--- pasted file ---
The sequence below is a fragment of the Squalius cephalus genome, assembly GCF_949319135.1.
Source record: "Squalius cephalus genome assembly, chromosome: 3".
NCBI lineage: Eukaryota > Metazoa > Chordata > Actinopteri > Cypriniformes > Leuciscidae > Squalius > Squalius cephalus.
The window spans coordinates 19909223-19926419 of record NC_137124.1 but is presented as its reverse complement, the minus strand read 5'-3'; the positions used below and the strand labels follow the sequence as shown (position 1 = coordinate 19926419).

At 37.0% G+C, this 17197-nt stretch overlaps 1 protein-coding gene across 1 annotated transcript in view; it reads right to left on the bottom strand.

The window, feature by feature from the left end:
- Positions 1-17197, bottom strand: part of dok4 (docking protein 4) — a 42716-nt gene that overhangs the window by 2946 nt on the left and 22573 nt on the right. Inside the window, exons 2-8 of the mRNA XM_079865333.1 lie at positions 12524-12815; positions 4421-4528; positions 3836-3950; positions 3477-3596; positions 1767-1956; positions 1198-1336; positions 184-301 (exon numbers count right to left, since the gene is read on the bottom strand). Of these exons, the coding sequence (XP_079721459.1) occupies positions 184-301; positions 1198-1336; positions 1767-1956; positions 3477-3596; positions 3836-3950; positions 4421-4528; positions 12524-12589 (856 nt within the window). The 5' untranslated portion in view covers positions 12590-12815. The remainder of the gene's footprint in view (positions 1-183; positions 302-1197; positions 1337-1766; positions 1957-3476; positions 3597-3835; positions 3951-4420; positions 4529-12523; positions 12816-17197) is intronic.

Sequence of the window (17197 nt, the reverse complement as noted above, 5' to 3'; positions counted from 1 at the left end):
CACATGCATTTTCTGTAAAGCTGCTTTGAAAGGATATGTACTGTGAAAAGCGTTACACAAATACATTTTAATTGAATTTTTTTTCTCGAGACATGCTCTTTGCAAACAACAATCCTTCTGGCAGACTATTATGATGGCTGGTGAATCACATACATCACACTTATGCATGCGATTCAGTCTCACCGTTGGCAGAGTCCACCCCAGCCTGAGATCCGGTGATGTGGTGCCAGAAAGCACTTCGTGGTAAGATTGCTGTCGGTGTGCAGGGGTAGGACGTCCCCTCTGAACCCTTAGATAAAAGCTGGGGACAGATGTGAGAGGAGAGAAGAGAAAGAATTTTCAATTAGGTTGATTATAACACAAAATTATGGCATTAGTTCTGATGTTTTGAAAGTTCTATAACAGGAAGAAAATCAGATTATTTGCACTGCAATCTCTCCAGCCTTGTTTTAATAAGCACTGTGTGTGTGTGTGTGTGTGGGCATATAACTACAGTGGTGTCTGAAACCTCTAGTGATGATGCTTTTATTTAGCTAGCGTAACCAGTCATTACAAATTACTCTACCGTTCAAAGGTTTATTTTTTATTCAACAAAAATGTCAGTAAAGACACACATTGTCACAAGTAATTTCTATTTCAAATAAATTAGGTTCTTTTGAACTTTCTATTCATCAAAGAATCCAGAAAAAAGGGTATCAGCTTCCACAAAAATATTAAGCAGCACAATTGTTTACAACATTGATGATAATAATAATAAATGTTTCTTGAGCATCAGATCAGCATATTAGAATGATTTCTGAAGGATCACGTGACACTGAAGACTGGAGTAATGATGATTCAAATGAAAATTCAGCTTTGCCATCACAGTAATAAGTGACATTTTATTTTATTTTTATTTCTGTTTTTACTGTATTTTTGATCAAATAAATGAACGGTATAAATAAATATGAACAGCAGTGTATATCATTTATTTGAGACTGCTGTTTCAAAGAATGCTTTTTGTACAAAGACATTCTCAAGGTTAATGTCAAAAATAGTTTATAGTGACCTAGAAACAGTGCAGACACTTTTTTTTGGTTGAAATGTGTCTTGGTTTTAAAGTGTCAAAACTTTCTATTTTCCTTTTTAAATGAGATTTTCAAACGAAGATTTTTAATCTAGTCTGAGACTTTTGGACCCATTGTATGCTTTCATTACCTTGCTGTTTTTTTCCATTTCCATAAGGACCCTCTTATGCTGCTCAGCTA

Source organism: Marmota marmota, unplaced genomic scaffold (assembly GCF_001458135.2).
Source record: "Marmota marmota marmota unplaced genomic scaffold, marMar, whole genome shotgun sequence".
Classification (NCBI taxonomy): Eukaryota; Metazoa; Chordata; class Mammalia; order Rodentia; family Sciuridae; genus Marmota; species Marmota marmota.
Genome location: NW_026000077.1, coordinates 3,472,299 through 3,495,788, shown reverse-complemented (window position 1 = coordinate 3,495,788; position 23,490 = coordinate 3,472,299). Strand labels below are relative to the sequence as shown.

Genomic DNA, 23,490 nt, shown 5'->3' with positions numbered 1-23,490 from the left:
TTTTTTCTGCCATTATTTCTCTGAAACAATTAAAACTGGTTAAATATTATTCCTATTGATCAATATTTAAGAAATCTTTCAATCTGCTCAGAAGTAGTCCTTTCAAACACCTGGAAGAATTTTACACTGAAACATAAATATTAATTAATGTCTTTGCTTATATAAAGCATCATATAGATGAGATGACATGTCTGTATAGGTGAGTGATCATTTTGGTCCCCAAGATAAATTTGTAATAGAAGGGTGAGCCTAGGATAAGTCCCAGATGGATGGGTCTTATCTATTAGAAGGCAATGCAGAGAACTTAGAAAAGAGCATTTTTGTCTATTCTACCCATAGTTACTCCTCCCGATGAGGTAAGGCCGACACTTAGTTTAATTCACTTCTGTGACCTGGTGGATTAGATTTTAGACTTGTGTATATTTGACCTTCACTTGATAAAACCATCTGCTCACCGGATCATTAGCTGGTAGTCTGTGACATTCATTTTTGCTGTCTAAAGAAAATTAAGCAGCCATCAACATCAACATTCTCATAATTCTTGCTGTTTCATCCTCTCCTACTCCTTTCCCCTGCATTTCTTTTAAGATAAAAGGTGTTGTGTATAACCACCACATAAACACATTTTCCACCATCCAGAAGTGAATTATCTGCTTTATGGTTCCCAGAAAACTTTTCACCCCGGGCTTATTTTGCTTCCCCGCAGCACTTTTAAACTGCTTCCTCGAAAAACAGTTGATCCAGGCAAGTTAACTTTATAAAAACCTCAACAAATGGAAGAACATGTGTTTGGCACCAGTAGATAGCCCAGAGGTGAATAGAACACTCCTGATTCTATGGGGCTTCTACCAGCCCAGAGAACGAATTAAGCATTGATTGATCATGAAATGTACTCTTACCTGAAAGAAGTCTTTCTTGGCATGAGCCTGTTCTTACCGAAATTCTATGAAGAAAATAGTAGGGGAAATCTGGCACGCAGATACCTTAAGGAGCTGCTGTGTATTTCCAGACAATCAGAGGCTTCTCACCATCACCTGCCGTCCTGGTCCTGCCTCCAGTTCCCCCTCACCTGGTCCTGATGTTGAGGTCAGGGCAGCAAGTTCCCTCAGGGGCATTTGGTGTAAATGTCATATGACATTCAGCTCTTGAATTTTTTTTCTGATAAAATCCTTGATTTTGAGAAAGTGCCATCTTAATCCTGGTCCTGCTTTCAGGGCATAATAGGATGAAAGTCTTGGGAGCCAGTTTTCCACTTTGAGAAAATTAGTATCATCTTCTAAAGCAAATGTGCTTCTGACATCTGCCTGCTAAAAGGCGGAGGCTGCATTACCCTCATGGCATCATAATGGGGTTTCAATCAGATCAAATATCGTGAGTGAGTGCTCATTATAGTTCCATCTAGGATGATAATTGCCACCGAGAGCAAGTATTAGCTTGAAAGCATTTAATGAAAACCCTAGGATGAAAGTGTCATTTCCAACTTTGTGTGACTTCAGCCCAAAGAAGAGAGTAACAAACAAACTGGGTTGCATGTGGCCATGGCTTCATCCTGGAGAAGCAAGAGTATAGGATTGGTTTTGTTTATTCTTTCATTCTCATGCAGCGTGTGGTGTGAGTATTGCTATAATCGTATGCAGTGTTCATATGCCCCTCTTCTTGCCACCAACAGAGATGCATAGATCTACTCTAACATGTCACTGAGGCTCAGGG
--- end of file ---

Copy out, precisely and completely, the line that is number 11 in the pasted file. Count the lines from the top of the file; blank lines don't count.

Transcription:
Source record: "Marmota marmota marmota unplaced genomic scaffold, marMar, whole genome shotgun sequence".